With some recent update for Logos Bible Software, I’ve started noticing “corresponding annotation” notes. These are pulled in from one source (e.g., NA27) to the corresponding text in another (e.g., NA28). This feature has been a hugely helpful addition to the platform. I’ve already rediscovered a number of notes that I’d forgotten about. Kudos to […]
Recently, I’ve worked through part of Augustine’s Enarrations [Expositions] on the Psalms. There’s much that’s of interest in this work in terms of Augustine’s theological exegesis. But one of the minor features that repeatedly struck me was Augustine’s repeated discussion of “reins.” In this reading, I used the English version from the Nicene and Post-Nicene […]
Morris Proctor explains how to use Logos to identify all words translated as a certain English word. INTF digests new entries in the Kurzgefasste Liste since June 2018.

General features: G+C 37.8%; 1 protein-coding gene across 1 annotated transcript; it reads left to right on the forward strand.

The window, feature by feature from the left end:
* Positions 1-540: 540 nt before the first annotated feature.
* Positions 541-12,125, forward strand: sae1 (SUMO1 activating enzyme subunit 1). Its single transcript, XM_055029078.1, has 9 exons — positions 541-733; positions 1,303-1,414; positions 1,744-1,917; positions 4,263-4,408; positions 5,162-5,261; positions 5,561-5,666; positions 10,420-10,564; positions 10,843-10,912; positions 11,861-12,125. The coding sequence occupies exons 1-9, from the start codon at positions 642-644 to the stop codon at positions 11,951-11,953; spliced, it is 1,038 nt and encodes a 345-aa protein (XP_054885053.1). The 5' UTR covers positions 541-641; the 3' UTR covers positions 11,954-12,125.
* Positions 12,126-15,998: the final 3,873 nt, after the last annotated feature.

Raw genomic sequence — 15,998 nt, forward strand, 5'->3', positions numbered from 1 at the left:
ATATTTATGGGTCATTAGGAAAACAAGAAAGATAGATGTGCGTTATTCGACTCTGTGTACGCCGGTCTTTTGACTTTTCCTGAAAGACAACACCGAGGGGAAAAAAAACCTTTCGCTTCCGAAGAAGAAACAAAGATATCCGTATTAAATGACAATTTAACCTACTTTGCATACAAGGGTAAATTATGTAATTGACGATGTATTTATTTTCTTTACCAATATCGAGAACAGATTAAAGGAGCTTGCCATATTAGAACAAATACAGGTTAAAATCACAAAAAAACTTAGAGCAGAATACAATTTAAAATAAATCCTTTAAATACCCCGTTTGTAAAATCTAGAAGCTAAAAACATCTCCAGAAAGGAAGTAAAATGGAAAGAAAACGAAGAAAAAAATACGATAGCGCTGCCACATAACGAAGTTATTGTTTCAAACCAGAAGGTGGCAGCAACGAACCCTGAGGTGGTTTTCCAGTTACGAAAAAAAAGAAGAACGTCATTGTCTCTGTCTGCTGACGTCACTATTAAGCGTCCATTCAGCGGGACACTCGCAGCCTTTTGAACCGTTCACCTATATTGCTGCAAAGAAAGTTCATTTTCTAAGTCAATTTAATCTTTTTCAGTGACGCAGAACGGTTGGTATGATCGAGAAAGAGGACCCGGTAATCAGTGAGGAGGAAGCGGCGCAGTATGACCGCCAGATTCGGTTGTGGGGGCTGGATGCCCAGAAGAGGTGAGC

The past couple weeks, we’ve focused on expanding your research materials by using libraries. This might take the form of using libraries that are simply near you or where you might be able to use ILL. Or, if you’re at a school, you might be able to use that school’s library better, including its ebook […]
If you’re writing in biblical studies, you need to be able to type biblical languages. Transliteration might work in some cases, but you can’t and shouldn’t always bank on being able to use transliterations when you write. Image by Paul Zoetemeijer Where We Were, Where We Are, and Why Unicode Is Important In years gone […]
The Logos Academic Blog has reposted there my essay from January’s issue of Didaktikos on presence in online education. Received wisdom says that presence is harder to achieve online. Physically, this is hardly disputable … but there also seems to be quite a bit more to the question than is often brought out. For the full essay, […]